What’s In Season?

If you’ve seen our display at farmers market you know that the “Whats’s In Season” sign is part of it! This is our way of sharing with you when certain products are available. This chart is unique to our farm!

Many of you have been asking about chicken. For Apple Creek Farm this is a seasonal product. We begin raising our meat birds (broilers) in late March so they are fully feathered and ready to go out onto pasture when the grass is green. We raise broilers March – September (when there is fresh grass) and offer them fresh each week through the summer and frozen throughout the winter.

Each year we raise an increasing number of these chickens for weekly processing and the last two years we’ve sold out of our supply before our processing begins in Mid-May. So our lack of chicken is not because of the corona virus, rather due to it’s popularity!

FRESH CHICKEN available each week beginning mid-May

We’ve also sold a great deal of beef this winter. We’ll be restocked in two weeks and look for both greater variety AND the return of your favorite cuts including chuck roasts, meaty soup bones, stew meat and more!

What about Spring Lamb? Isn’t that in season?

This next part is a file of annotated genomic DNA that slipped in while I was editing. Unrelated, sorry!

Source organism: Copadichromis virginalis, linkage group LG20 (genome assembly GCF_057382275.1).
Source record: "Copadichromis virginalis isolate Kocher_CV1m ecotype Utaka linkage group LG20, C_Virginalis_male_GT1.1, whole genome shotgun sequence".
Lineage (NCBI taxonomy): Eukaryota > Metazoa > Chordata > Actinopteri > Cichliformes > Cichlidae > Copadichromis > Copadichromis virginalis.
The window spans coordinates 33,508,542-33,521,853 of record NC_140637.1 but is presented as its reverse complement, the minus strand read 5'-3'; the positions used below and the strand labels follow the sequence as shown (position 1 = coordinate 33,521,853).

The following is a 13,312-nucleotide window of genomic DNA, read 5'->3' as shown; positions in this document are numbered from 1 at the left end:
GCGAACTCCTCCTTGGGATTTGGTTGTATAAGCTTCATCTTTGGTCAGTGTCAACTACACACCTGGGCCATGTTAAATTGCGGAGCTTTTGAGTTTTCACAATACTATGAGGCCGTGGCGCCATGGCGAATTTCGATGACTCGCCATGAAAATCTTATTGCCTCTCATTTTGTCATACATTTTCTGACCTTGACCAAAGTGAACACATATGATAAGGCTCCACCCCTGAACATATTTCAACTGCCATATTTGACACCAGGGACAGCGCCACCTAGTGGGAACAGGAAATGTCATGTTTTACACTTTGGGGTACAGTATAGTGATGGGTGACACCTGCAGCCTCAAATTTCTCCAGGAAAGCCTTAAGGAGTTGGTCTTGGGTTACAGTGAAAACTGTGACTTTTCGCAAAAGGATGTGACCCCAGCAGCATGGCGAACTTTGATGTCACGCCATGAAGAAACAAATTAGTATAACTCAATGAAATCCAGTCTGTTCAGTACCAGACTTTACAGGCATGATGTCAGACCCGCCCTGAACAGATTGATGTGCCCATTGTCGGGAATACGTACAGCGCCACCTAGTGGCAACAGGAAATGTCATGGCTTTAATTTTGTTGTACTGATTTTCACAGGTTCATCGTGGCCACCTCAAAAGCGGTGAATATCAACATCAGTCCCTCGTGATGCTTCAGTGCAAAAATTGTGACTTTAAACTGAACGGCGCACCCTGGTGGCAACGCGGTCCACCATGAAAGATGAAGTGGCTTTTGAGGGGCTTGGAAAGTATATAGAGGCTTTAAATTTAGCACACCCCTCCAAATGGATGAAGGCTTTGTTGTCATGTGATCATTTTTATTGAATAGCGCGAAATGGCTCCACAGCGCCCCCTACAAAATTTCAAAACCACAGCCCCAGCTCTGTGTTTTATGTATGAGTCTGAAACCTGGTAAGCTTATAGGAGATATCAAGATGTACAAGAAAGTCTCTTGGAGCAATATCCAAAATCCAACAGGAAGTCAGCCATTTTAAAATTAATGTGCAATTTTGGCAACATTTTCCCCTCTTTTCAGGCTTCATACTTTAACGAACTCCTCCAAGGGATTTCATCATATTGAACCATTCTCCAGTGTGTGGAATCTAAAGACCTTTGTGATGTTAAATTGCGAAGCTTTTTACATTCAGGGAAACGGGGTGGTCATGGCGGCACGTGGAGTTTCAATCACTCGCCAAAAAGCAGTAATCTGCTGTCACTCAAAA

Nope! Our lambs are born in February and March allowing them to nurse from their moms (our ewes) until May. This gives them time to learn to eat hay and then head out to pasture with their moms to learn about what plants are good to graze and how to be model farm residents by responding to our claps and daily moves to fresh pasture. We train the lambs to come when we clap so that they can easily be moved from one field to the next.

The lambs spend their summer growing while grazing. This is a slower way to finish them (by this we mean prepare them for eventual harvest) and is what makes our lamb lean yet tasty (never gamey). Our lambs stay on the farm until September or October when we choose which ewes (girl lambs) will be kept for our breeding flock (moms) and which will be harvested. This is why lamb generally isn’t available until September at the earliest.

Our goat kids are born in early to mid-May. They spend six months with their moms (our does) out on pasture and in the woods eating lots of deep-rooted perennials and invasive plants such as bittersweet. At six months the kids are weaned and join the lambs in their daily pasture moves. Our goats take a full two years to finish and as a result goat cuts are generally not available until September or October.